An employee at the Israeli Embassy in Washington seemed put off by the mention of the week and said he had never heard of such a thing. The embassy in Ottawa declined to comment, but said it was well aware of the scheduled events.
Asked about the feelings of Jewish students at Oxford University, second-year student Jacob Turner explained Wednesday that “Jewish students on Oxford campus are mostly apolitical. The Oxford Israeli Cultural Society will keep making our points to the press, in order to ensure that there is a two-sided debate, but beyond that, there is nothing we can do.”
Josh Xiong, president of the pro-Israel group at the University of Toronto, Zionists @ U of T (ZUT), said his most pressing concern for the week was that “it crushes any true form of discussion. In blaming Israel for all the failures of the current Israeli-Palestinian conflict, Israeli Apartheid Week alienates anybody else who holds opposing viewpoints and misleads many others who simply want to learn more about the issue.”
In recognition of a newfound cooperation between Hillel and ZUT, Xiong said a possible response to the week would be “a collaboration between Hillel and ZUT on a ‘Just Facts’ event to educate students on campus in an impartial way and to debunk some of the one-sided rhetoric Israeli Apartheid Week produces.”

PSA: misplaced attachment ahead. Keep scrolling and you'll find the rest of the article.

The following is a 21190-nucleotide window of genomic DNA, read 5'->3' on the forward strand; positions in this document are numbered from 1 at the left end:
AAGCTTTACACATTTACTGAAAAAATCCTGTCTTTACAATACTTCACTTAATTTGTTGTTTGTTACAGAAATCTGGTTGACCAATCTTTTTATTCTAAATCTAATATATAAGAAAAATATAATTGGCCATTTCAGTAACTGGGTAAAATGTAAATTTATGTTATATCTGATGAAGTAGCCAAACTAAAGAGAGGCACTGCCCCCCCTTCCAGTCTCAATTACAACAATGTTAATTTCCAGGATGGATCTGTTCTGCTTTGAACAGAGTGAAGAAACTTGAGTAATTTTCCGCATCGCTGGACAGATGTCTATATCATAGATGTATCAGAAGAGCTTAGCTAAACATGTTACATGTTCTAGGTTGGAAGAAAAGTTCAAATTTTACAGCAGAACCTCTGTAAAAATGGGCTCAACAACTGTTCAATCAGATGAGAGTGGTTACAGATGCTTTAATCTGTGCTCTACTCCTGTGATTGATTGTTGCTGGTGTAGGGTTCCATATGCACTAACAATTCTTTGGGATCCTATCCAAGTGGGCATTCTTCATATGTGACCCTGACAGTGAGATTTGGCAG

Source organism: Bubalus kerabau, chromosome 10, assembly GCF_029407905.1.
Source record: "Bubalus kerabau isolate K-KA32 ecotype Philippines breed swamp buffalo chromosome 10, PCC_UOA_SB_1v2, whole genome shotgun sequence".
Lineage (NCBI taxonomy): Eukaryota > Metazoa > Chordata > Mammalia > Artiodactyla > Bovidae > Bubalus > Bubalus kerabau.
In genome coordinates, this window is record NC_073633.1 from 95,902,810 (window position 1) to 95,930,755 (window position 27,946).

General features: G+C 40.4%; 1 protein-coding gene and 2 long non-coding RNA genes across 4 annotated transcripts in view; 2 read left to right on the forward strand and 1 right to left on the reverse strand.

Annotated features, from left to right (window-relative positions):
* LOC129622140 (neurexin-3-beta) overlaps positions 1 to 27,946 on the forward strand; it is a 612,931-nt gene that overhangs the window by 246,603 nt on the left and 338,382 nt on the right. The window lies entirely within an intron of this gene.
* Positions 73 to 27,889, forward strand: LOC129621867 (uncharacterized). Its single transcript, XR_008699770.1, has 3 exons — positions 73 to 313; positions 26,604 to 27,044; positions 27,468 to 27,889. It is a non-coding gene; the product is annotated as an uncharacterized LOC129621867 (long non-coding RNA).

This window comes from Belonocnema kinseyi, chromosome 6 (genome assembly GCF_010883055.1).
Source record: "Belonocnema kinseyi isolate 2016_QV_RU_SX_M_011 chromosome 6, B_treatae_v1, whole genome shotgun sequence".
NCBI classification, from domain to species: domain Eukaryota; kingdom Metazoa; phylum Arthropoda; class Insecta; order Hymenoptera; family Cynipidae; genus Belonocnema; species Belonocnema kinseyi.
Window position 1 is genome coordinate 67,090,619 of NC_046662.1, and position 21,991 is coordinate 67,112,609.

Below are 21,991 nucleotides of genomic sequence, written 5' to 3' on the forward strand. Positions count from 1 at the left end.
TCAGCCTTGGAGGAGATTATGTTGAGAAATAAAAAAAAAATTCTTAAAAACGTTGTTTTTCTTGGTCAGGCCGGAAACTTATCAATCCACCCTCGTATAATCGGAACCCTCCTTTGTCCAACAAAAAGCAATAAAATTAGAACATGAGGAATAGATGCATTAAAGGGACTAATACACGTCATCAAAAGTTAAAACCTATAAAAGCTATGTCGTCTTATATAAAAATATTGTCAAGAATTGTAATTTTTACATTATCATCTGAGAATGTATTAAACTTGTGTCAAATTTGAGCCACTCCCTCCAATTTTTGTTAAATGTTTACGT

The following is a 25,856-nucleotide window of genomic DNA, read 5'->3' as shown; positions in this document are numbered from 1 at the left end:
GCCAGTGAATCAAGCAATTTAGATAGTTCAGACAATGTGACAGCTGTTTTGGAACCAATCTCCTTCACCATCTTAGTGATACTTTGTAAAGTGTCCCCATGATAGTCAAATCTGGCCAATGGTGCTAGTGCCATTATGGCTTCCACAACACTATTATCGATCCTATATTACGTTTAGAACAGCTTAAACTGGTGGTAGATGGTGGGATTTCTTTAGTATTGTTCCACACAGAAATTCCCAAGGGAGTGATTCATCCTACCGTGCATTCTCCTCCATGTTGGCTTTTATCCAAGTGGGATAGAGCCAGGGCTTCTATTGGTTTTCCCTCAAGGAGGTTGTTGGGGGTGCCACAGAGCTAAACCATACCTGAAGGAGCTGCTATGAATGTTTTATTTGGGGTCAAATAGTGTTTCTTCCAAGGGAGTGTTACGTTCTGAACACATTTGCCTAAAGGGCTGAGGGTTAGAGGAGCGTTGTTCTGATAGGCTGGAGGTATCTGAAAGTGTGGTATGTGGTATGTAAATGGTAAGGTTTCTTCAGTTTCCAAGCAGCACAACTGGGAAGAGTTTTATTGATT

Dan Hadad, director of advocacy for Hillel Montreal, has been present for past Israeli Apartheid Weeks and said there would be a focus again this year, on Canadian campuses, on the “Canadian apartheid of aboriginals.”
In a YouTube video called “Israeli Apartheid Week 2008 Trailer,” Salim Valley of the Palestine Solidarity Campaign provided reasoning for this link between Canadian aboriginals and Palestinians.
“At the world conference against racism, what did they do when they saw overwhelmingly Dalits [South Asian untouchables], indigenous people from South Africa, African peasants, and people from Asia marching together under the banner ‘Zionism is racism’?” Valley asked. “When Palestinians took up the course of the Dalits, when some Palestinians stood with indigenous people in South America, when together in South Africa – the home once of Apartheid – they stood together, the ruling class, carriers of misery, racists throughout the world started trembling.”
In the same video, Rafeeh Ziadah of Coalition Against Israeli Apartheid, dismissed the option of dialogue between Israelis and Palestinians.
“Nobody would have asked a black South African to dialogue with a white South African. Nobody would have asked a black from the southern United States to dialogue with members of the KKK. Now, by that same logic, we Palestinians have nothing to dialogue about with Zionists,” she said.
The focus in past years’ weeks has included “Apartheid and the Current Context in Palestine,” “Boycott, Divestment and Sanctions Movement against Israeli Apartheid: Lessons from South Africa,” “Nakba and the Right of Return,” and “Voices for Palestine: Resistance to Racism and Apartheid.”